Deserved diligence in the media

Published 5:33 pm Wednesday, November 30, 2016

Between the still-fresh local and national elections and a recent address made by Clemson football coach Dabo Swinney, it’s pertinent to look at exactly how news is consumed.

The Washington Daily News prides itself in responsible journalism. The staff is thorough in its reporting so as to provide Beaufort County with the most fair and comprehensive news possible.

Unfortunately, that’s not the case with news outlets across the board. Websites like and dove into how Facebook’s algorithm for what is “trending” handles news. They both arrived at the conclusion that fake news — or at least exaggerated reports — were much more viral than actual well-investigated news.

Of course, anyone who has ever logged into Facebook could have figured that out.

The concept was brought back to the forefront — this time in the sports media realm — earlier this week. Swinney, who directs the Atlantic Coast Conference championship-contending Tigers, shredded the media during a press conference.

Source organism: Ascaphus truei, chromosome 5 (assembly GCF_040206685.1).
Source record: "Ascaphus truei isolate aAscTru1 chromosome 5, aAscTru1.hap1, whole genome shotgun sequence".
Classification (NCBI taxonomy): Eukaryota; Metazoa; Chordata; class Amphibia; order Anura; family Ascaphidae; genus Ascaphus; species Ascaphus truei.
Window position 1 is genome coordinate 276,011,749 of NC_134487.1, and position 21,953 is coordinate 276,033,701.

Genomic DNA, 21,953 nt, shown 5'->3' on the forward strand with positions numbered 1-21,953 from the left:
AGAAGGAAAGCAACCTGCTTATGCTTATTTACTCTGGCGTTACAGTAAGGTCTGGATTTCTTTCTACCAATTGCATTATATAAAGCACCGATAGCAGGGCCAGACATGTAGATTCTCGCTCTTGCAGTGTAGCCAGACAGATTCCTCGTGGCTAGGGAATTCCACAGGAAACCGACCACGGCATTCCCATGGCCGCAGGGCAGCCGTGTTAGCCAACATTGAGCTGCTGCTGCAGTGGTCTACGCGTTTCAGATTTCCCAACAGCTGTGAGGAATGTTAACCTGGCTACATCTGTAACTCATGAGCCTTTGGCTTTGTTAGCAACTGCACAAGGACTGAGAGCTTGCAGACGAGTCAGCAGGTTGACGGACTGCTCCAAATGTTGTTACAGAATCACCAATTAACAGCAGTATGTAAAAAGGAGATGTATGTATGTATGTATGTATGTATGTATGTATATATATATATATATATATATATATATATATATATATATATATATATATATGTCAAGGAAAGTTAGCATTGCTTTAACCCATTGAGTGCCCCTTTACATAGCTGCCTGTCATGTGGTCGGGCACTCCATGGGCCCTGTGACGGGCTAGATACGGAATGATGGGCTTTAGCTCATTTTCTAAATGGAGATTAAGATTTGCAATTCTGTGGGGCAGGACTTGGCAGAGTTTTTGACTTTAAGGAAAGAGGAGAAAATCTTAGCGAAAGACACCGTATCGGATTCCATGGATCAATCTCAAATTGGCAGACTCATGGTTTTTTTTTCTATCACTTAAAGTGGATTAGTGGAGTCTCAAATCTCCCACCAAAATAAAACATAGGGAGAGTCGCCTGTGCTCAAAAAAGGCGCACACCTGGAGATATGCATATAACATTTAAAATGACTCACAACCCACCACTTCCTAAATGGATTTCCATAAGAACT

In essence, he said it was “a shame” that the media took and ran with a single South Carolina player reporting a racial slur directed at him by a Clemson player.

It was a shame, at least right after Clemson’s 56-7 drubbing of the Gamecocks. Many headlines were dedicated to the supposed racial slur during the game, and some journalists ran with the one report before giving the issue the follow-up research it’s due.

Other South Carolina players have come forward in interviews and on social media to support the claim. Whether it’s true is a different issue, but journalists have to be diligent in their reporting. They have to be focused on reporting a complete story rather than trying to get a flashy headline.

The media is central to this, and the Daily News will continue to do its best in comprehensive reporting. Those that consume media are important, too. More due diligence in choosing responsible outlets over catchy headlines will go a long way in holding the media accountable.